Published Friday, May 03, 2013
As summer approaches and the weather heats up, children are naturally drawn to water. Splashing and swimming can be great ways for kids to keep active in the warmer months. But keeping kids safe must remain a priority if you don't want your family to become part of some scary statistics.
Swimming can be a fun, relatively inexpensive and endless source of entertainment. During the hottest part of the summer, it can be hard for kids to be outdoors without some way to cool down.
But water has its dangerous side, too. Drowning is the leading cause of death among children between the age of 1 and 4 years in South Florida. And the danger does not disappear after the toddler years. Drowning is also a leading cause of death for school-age and older children as well.
A study by the Miami-Dade Health Department showed that drownings typically spike to their highest level of the year in the month of May.
"It happens so quickly, and it can happen to anybody," says Mariana Garcia, R.N., a clinical educator in the emergency department of Baptist Children's Hospital. "I think sometimes we get comfortable with water because it is all around us."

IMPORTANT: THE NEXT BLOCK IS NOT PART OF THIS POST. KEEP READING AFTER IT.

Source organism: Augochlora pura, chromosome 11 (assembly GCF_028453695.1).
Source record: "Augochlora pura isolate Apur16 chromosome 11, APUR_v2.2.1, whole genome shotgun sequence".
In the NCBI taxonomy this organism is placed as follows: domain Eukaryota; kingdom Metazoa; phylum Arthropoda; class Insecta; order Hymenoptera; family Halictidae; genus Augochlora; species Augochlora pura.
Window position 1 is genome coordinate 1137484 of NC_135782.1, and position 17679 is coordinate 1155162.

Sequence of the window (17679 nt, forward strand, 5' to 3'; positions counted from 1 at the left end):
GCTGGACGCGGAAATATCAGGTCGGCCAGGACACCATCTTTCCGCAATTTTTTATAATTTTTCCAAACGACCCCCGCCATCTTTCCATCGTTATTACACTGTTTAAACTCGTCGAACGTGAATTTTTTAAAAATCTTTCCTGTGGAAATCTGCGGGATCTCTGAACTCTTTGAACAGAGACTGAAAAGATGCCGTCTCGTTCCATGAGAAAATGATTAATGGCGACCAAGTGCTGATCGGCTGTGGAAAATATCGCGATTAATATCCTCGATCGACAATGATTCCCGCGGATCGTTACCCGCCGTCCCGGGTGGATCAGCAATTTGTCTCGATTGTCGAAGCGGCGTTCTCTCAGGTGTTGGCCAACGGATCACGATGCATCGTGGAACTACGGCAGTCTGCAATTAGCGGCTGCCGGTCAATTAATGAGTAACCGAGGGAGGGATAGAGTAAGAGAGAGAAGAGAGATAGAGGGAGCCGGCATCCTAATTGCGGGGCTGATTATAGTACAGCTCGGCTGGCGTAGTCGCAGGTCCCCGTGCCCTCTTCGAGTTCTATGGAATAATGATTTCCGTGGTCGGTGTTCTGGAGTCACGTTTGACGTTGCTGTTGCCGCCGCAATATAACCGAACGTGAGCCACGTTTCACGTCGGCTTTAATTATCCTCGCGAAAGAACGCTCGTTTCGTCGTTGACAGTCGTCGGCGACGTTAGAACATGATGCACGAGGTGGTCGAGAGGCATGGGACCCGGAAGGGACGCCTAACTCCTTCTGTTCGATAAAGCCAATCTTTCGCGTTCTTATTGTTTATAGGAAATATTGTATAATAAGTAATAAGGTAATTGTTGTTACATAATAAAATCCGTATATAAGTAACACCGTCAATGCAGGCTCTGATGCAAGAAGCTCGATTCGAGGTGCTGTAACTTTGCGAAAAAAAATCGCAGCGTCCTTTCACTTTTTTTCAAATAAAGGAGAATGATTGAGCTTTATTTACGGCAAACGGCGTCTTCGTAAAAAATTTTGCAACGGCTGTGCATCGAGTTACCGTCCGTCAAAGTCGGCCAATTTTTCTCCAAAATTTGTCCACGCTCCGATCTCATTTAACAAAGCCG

Even if you don't have your own backyard pool, your children are still at risk because South Florida has such a wide variety of water bodies â€” both natural and man-made. Pools pose a definite risk, but so do canals, ponds, the beach, small "kiddie" pools, and even buckets, says Peter Gorski, M.D., the Chief Health and Child Development Officer for The Children's Trust.
"The key is that there is no age at which you should trust your child to be in or near the water alone," Dr. Gorski says. "It's our responsibility to protect our children. Disaster can happen when you turn your attention away for even a minute."
The Children's Trust and other safety organizations offer these tips to keep kids safe and healthy around water all year long:
Establish rules. Teach children they should never go into any body of water without having an adult there to watch them. Begin reinforcing this lesson from a very young age, but don't relax even as children get older and develop swimming skills. "No one should ever go into the water alone," Dr. Gorski stresses.
Avoid unguarded swimming areas. Jumping into a canal may seem like a fun way to cool off to your little daredevil, but kids can quickly get into trouble with steep drop-offs, hidden obstacles, or tangled vegetation underwater. Explain your children why they are not allowed to swim in unguarded canals and ponds, even if their friends dare them to. When at the beach, select swimming areas that have lifeguards nearby.
Keep your guard up. Don't assume that inflatable and plastic pools are safe just because they are small. Children can drown in even a few inches of water. Always stay within arm's reach when children are playing in any kind of pool. Be sure to empty the pool and stow it away after each use.